The prosecutors of Newfoundland are requesting the Supreme Court of Canada to review an Appeal Court ruling which ordered a new trial for Nelson Hart. Hart was convicted after confessing guilty in 2007 to first-degree murder in the deaths of his twin three-year-old daughters. The girls were drowned in water on Aug. 4, 2002, in Gander Lake, while Hart was sentenced to life imprisonment.
Just last month a three-judge panel of Newfoundland and Labrador’s Supreme Court of Appeal collectively agreed and announced that Hart will be given the chance to testify in private at his 2007 trial. The court further declared that the confession of Hart was recording during an undercover RCMP sting operation, so it shall not be considered eligible to be counted as evidence. Majority of the judges’ panel stated that Hart has “a weak, socially dependent personality” which led him to be “coerced” into giving the confession.
The judges further pointed out that technically Hart is essentially “detained” by the state, and denied his right to keep silent. It was stated that “tendency towards epileptic seizures and his difficulty in thinking and speaking clearly under stress.” According to the Crown prosecutors arguing the judge at Hart’s trial was accurate when he decided that Hart was “socially isolated” but was “a willing partner” who could “leave the organization at any time.”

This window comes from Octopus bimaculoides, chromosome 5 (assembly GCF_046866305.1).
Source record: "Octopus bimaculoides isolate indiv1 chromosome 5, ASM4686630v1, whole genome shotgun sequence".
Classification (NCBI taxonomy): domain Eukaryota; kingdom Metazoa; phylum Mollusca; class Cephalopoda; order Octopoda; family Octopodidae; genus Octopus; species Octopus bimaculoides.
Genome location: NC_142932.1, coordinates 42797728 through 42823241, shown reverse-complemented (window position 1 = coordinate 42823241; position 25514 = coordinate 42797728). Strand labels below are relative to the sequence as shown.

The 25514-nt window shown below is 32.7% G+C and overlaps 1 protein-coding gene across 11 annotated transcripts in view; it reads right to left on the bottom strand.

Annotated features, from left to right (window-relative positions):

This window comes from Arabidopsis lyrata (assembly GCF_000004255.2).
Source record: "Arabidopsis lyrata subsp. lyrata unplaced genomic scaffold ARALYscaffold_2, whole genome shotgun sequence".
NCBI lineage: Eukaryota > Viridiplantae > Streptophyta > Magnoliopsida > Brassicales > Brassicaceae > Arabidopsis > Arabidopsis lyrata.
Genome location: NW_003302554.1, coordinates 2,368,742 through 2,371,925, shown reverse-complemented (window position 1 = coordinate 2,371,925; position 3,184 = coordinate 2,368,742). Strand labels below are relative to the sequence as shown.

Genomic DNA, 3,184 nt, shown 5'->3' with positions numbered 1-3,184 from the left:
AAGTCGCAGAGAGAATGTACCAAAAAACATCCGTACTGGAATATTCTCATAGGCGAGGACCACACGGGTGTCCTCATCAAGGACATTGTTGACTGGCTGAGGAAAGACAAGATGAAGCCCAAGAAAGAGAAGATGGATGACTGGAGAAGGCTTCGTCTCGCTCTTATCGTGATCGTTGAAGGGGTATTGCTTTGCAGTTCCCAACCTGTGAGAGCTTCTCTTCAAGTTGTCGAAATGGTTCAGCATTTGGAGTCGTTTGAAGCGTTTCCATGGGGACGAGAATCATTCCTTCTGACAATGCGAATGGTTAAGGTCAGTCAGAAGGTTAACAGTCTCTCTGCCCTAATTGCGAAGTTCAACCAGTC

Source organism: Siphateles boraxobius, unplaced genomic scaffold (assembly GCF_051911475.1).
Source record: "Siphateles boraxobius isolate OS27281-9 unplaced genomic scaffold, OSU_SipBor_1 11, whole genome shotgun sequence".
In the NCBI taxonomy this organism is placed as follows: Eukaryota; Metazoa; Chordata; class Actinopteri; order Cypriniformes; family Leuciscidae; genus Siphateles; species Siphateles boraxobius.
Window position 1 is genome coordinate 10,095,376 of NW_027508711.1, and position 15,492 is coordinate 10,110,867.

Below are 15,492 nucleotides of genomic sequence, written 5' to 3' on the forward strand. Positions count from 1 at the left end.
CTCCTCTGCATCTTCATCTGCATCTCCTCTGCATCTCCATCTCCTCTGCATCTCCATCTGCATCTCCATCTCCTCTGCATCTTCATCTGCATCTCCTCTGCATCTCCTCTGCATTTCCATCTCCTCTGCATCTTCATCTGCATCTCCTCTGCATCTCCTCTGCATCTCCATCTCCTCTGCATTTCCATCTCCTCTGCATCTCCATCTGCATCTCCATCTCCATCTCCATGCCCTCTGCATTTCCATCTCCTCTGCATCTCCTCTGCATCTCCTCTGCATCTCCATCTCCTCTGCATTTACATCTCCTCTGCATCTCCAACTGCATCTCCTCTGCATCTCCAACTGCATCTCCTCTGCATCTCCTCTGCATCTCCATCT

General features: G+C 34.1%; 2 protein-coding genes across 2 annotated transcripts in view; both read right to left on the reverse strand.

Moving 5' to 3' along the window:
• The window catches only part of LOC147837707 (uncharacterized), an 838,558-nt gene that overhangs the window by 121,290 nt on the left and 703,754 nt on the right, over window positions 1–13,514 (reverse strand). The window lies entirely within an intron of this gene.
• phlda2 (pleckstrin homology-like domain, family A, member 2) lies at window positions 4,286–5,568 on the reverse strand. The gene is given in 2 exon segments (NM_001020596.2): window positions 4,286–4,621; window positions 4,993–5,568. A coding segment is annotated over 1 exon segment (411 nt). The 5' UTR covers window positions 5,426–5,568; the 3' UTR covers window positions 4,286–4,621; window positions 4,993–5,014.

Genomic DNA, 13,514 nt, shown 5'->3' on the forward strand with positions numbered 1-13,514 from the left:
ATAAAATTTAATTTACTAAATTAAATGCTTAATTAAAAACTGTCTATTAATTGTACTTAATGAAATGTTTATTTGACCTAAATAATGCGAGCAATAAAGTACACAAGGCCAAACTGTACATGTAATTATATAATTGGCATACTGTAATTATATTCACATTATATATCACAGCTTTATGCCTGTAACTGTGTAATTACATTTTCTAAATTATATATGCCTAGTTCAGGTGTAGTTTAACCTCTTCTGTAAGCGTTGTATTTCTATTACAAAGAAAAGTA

The Crown are now putting a case against the Appeal Court decision in Newfoundland, “goes beyond the careful balance struck by…(the) individual’s right to silence … and the legitimate interest of the state in law enforcement.”
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